The Electricity Mix in the Western Power Grid Is Changing Rapidly

Transmission lines crisscross the landscape in Adelanto, Calif.

Image via Flickr user jose|huerta shared with a Creative Commons license.

Transmission lines crisscross the landscape in Adelanto, Calif.

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How we get electricity in the West is changing rapidly. And we can see this change in data about power plants and the grid. The major trends:

To understand what these changes mean for the West and our Inside Energy’s focus states Colorado, Wyoming and North Dakota, Inside Energy talked to grid experts from academia (Colorado School of Mines), industry (IHS) and government (EIA). Here’s what they had to say:

Natural gas is on top – and will stay that way for a while

The amount of natural gas we use to generate electricity has been creeping up for years. EIA predicts that in 2016, it will peak before leveling off a bit in 2017. Why? In the wake of the U.S. shale boom and the surge in drilling, natural gas prices have been low. This means it’s cheaper to make electricity from natural gas than from coal.

The electricity market is fierce. Parker Littlehale, an analyst with IHS, says that when it comes to power markets, “You have kind of a rivalry between fuel sources.”

Coal, nuclear, natural gas and renewables all compete for a share of the electricity market. And natural gas is caught in the middle of this rivalry: “On one hand it’s losing market share to renewables, but on the other hand it’s gaining market share from coal-fired generation,” said Littlehale.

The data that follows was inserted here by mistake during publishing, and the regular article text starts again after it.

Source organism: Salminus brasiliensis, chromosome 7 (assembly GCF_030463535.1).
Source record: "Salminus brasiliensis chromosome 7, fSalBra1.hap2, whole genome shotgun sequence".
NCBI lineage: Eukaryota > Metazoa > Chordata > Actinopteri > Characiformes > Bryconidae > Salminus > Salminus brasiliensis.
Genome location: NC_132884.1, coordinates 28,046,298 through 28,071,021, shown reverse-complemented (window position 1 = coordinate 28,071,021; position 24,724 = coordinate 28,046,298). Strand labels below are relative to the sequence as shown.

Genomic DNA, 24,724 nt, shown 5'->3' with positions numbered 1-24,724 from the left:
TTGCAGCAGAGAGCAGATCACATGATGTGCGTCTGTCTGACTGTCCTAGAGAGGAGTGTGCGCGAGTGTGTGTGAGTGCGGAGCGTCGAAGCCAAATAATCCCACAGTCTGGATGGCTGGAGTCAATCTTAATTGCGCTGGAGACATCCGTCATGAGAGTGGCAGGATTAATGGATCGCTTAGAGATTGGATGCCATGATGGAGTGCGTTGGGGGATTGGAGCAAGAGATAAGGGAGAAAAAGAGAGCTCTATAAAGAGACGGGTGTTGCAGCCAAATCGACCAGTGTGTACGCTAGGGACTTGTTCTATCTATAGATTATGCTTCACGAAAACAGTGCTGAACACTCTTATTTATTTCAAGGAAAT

The U.S. Environmental Information Administration projects that 2016 will be the biggest year ever for natural gas-fired power - except in the West.

The U.S. Energy Information Administration projects that 2016 will be the biggest year ever for natural gas-fired power – except in the West.

 

The West is the only region where EIA predicts natural gas use will drop from 2015 to 2016. That’s thanks to California, where we can already see natural gas use is down this year:

North Dakota experienced a huge rise in natural gas use for electricity. But California saw a sizable drop.

North Dakota experienced a huge rise in natural gas use for electricity. But California saw a sizable drop.

 

What’s going on? California has been experiencing a major drought, which has limited the ability of dams to generate hydropower. Natural gas picked up a lot of the slack. But as California slowly climbs out of drought, hydropower is coming back online and natural gas use is dropping.

In our focus states, looking at electricity generation for 2016 year-to-date:

  • Colorado has used 26 percent more natural gas than last year
  • Wyoming has used 20 percent more natural gas than last year
  • North Dakota has used 67 percent more natural gas than last year

North Dakota’s natural gas-fired power growth is the second fastest in the country – behind only South Dakota.  Why is this happening?  We’ll be looking into it and will report back.

The way we use natural gas is changing – and renewables have a lot to do with that